3. What will happen with Edwin and Jose?
Encarnacion made it clear weeks ago that he would not negotiate towards a new contract during the season, meaning Opening Day is the cutoff date to sign him. Bautista had been pretty quiet on the situation….until yesterday. In a very public statement he flat out said he will not negotiate. Period. He has already given Rogers the number he feels he is worth, take it or leave it. The statement was many things. It was both a brilliant negotiating tactic and a non-starter for negotiations. It was both a refreshing piece of honesty from a superstar and a miscalculated outburst of emotion. Bautista came out looking like a hero for trying to stick it to Rogers, and a villain for placing personal greed over the health of the team. But what does it all mean? Unless there is a crazy turn of events, Rogers is only going to open the purse strings for one of the two sluggers, if that. The other will either be allowed to walk, or be dealt mid-season. If the Jays are scuffling in July? It might produce an opportunity to trade both for future assets. Let’s hope that doesn’t happen. The only happy ending I can see is a Blue Jays team that romps to the AL East title and reaches the World Series, allowing Rogers to reap in the rewards of another huge season. That might convince them that both players need to be brought back. But by then, it might be too late.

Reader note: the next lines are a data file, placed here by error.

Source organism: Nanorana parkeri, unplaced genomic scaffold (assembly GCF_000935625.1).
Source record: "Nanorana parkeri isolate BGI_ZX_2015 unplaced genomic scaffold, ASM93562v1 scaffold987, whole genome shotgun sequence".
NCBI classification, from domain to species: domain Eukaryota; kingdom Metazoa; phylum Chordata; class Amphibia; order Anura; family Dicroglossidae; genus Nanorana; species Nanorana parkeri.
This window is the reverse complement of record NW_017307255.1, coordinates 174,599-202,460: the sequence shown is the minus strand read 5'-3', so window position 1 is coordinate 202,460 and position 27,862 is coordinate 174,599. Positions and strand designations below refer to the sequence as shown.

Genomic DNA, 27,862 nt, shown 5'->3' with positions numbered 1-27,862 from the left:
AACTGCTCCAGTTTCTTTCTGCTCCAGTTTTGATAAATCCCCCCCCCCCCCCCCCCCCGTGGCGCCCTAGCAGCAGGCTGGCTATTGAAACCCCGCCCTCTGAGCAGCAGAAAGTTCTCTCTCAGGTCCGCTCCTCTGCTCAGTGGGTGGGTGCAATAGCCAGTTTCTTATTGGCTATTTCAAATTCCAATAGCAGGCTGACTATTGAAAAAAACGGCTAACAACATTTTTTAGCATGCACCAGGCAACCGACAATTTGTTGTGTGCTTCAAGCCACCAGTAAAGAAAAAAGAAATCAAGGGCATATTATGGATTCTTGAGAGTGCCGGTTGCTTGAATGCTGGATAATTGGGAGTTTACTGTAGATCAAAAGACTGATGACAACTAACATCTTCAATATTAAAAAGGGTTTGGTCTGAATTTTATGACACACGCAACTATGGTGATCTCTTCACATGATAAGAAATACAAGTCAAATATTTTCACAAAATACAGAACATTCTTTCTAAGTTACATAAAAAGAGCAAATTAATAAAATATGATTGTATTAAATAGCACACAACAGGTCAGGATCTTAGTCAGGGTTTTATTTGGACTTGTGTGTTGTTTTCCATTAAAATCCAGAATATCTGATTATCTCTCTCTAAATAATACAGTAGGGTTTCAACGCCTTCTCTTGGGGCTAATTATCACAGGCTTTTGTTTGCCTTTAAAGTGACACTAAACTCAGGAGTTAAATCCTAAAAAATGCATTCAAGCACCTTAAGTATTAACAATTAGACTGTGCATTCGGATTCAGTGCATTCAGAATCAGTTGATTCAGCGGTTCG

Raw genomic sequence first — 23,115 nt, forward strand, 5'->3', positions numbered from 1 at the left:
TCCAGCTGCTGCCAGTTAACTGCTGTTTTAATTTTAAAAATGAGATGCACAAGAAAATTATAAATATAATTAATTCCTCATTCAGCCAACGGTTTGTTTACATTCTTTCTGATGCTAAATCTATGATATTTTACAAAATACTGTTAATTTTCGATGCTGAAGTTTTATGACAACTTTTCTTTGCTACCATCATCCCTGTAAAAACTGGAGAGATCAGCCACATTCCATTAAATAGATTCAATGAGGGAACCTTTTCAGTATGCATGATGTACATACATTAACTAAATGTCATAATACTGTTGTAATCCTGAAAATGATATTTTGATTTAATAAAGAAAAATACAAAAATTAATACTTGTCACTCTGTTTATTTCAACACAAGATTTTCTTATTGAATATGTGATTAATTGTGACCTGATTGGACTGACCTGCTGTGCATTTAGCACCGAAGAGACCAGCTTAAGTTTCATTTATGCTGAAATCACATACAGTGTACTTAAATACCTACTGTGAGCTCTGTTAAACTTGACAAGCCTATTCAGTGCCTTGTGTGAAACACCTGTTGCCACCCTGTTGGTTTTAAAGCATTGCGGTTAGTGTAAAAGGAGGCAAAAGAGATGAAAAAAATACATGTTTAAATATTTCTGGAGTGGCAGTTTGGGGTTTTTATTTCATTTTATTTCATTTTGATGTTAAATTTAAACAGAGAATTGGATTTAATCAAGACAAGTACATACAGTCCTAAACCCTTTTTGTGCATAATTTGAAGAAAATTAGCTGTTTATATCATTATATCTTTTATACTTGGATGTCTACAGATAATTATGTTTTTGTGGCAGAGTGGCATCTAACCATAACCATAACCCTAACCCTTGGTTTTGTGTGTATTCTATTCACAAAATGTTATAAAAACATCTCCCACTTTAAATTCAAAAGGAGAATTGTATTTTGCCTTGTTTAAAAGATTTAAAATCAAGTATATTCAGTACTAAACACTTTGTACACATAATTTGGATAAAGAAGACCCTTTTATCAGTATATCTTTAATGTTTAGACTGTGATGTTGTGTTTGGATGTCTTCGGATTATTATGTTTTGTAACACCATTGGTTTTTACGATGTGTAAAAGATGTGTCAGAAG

4. Can Marcus Stroman really replace David Price?
In reading many pre-season predictions, a lot of pundits out there are skeptical about Stroman. He has only made 24 career starts and pitched 157.2 career innings. How can he be expected to assume the role of team ace, and replace the 225+ IP with a low 2.00 ERA that Price would have produced? The real answer, sadly, is that nobody knows. Although he has the raw talent, the makeup, the attitude, and the (admittedly small sample size) numbers to be an ace, he hasn’t had to grind through a full season. He is going to slip up several times, and have a number of starts where he gets rocked. It’s how he responds to those, and how he holds up through the summer and into September, that will be most telling. He probably won’t match the numbers Price puts up, but I wouldn’t be surprised if he isn’t too far behind.
5. Can the Blue Jays repeat?
Yes, yes they can. Tampa Bay has the makings of a very good rotation, but scoring runs will be a problem. The Orioles essentially brought back the same team that finished .500 and 12 games behind Toronto last year. The Yankees spent a ton of time fixing the back end of their bullpen, which was basically the only area of their team that didn’t need fixing. And Boston imported several big pieces, but still need a lot to go right with the tire fire that was the rest of their rotation last year, a clearly declining Hanley Ramirez, and their whale of a third baseman. As in Pablo Sandoval, a man who looks to literally be the size of a blue whale. If the Jays can get off to a good start – not necessarily playing out of their minds like they did last August, but a solid start to keep the wolves at bay, they can win this division. In fact, they should win this division.